MILITARY

US beefs up surveillance over Islamic State in Libya

  • Joint Chiefs Chairman Gen. Joseph Dunford listens while testifying on Capitol Hill in Washington, Thursday, April 28, 2016, before the Senate Armed Services Committee hearing on the Islamic State group. Sen. John McCain, R-Ariz., the chairman of the GOP-led Armed Services Committee is calling the U.S. response to the extremists reactive, slow, and insufficient. (AP Photo/Evan Vucci)

    Joint Chiefs Chairman Gen. Joseph Dunford listens while testifying on Capitol Hill in Washington, Thursday, April 28, 2016, before the Senate Armed Services Committee hearing on the Islamic State group. Sen. John McCain, R-Ariz., the chairman of the GOP-led Armed Services Committee is calling the U.S. response to the extremists reactive, slow, and insufficient. (AP Photo/Evan Vucci)  (The Associated Press)

  • Defense Secretary Ash Carter, left, and Joint Chiefs Chairman Gen. Joseph Dunford walk in the Dirksen Senate Office building on Capitol Hill in Washington, Thursday, April 28, 2016, after testifying before the Senate Armed Services Committee hearing on the Islamic State group. (AP Photo/Evan Vucci)

    Defense Secretary Ash Carter, left, and Joint Chiefs Chairman Gen. Joseph Dunford walk in the Dirksen Senate Office building on Capitol Hill in Washington, Thursday, April 28, 2016, after testifying before the Senate Armed Services Committee hearing on the Islamic State group. (AP Photo/Evan Vucci)  (The Associated Press)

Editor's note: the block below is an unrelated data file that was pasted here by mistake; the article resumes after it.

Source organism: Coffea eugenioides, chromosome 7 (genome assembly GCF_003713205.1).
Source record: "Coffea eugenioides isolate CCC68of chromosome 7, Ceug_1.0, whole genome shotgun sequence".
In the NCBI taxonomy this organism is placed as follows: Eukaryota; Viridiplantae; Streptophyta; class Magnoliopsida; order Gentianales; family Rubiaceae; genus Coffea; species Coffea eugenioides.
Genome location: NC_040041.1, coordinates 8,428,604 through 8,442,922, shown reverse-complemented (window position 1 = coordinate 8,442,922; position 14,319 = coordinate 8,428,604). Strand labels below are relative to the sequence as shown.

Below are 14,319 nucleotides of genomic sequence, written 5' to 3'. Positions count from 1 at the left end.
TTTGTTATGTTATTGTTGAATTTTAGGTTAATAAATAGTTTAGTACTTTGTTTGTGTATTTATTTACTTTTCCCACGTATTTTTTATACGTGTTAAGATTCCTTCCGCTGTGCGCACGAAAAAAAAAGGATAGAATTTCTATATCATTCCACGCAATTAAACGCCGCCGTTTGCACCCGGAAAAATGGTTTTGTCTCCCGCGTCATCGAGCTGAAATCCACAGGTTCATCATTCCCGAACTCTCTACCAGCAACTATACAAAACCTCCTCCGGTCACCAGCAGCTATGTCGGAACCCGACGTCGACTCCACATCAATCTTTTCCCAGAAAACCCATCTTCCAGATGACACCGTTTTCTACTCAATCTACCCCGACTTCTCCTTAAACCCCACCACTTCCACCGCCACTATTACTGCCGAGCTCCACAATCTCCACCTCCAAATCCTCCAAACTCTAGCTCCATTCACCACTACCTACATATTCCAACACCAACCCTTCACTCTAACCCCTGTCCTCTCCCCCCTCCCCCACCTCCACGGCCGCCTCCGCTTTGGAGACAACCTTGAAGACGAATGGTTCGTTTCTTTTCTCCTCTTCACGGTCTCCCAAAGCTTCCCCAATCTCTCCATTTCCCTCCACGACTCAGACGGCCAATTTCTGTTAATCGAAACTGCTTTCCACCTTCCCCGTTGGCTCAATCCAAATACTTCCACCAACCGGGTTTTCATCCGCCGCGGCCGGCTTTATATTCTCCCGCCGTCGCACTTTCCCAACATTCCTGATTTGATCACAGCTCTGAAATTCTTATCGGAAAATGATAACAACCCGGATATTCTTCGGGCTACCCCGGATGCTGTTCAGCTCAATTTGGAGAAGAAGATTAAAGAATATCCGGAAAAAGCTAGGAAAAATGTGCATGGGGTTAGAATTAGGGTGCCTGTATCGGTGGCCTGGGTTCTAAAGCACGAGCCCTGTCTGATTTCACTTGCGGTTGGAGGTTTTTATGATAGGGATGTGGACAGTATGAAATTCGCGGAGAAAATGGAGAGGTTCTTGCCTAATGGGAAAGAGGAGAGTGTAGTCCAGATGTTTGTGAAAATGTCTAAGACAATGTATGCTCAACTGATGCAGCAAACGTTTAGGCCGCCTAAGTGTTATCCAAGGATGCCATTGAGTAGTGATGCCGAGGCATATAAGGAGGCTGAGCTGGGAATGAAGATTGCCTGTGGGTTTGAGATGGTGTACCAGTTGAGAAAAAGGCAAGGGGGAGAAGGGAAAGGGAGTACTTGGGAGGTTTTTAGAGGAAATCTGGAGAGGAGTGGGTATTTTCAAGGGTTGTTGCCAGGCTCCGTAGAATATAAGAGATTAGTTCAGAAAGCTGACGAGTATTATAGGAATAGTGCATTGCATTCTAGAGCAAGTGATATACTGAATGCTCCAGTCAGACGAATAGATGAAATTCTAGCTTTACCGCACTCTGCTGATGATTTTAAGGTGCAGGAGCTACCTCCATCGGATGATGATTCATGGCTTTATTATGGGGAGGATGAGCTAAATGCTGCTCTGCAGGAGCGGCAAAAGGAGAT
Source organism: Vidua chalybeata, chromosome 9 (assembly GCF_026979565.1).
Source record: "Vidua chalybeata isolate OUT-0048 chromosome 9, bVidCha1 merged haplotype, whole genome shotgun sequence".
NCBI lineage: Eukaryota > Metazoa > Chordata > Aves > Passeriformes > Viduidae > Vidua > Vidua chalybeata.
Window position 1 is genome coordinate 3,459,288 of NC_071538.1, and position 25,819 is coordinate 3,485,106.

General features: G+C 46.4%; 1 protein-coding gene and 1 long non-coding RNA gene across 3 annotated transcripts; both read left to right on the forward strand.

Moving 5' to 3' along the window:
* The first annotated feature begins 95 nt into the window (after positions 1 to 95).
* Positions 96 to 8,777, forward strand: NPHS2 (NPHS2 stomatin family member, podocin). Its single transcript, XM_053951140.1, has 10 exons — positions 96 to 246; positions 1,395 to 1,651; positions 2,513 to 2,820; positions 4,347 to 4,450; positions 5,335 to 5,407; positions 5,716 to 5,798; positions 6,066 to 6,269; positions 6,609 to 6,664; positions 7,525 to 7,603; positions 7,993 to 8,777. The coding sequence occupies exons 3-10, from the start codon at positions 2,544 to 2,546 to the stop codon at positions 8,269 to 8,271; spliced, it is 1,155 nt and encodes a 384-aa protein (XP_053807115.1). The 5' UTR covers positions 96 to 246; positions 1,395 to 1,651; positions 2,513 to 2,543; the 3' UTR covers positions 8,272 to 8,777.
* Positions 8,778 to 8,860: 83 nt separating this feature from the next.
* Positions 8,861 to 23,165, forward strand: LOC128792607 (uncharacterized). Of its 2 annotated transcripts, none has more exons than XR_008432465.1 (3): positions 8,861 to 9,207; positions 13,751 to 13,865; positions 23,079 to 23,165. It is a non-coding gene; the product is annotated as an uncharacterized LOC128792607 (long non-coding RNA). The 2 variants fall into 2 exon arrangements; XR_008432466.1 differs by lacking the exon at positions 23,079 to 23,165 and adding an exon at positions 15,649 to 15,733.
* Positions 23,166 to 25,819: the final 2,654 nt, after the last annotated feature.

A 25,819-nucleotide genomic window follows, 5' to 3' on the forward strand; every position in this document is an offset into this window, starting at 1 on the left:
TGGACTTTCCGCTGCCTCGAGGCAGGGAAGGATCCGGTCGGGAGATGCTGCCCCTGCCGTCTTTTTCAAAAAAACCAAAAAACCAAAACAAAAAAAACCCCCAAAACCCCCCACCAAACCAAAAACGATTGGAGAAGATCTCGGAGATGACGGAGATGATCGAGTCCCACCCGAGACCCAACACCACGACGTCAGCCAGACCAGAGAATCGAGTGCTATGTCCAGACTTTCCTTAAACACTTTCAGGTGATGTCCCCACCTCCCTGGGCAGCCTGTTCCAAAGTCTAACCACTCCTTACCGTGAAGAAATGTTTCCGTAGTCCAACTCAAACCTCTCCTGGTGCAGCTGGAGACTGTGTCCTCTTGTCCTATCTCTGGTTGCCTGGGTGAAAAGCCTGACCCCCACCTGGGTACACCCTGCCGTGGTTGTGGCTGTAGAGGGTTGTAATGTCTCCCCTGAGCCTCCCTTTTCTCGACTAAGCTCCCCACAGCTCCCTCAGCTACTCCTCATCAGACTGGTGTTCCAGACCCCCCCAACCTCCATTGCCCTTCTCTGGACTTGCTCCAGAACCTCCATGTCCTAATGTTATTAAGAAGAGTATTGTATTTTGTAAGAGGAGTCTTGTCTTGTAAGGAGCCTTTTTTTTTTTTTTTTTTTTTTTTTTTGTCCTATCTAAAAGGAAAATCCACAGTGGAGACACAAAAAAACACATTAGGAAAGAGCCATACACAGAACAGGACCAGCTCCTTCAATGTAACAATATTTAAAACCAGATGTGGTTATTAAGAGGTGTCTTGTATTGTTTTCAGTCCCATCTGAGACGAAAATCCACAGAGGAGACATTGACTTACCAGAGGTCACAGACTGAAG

The U.S. has moved surveillance drones into the skies over Libya to gather intelligence and get a better picture of what's going on in case additional military strikes against Islamic State militants are authorized.

The top U.S. military officer told a Senate committee that the Pentagon has shifted assets to Libya, based on recommendations from the U.S. commander for Africa.

The chairman of the Joint Chiefs of Staff, Gen. Joseph Dunford, told the Senate Armed Services Committee that the decision was made more than a month ago to increase resources for U.S. Africa Command.

U.S. officials say the decision allows the Pentagon to shift unmanned aircraft to Libya. Dunford says he agrees with assessments that there are about 6,000 Islamic State militants in Libya.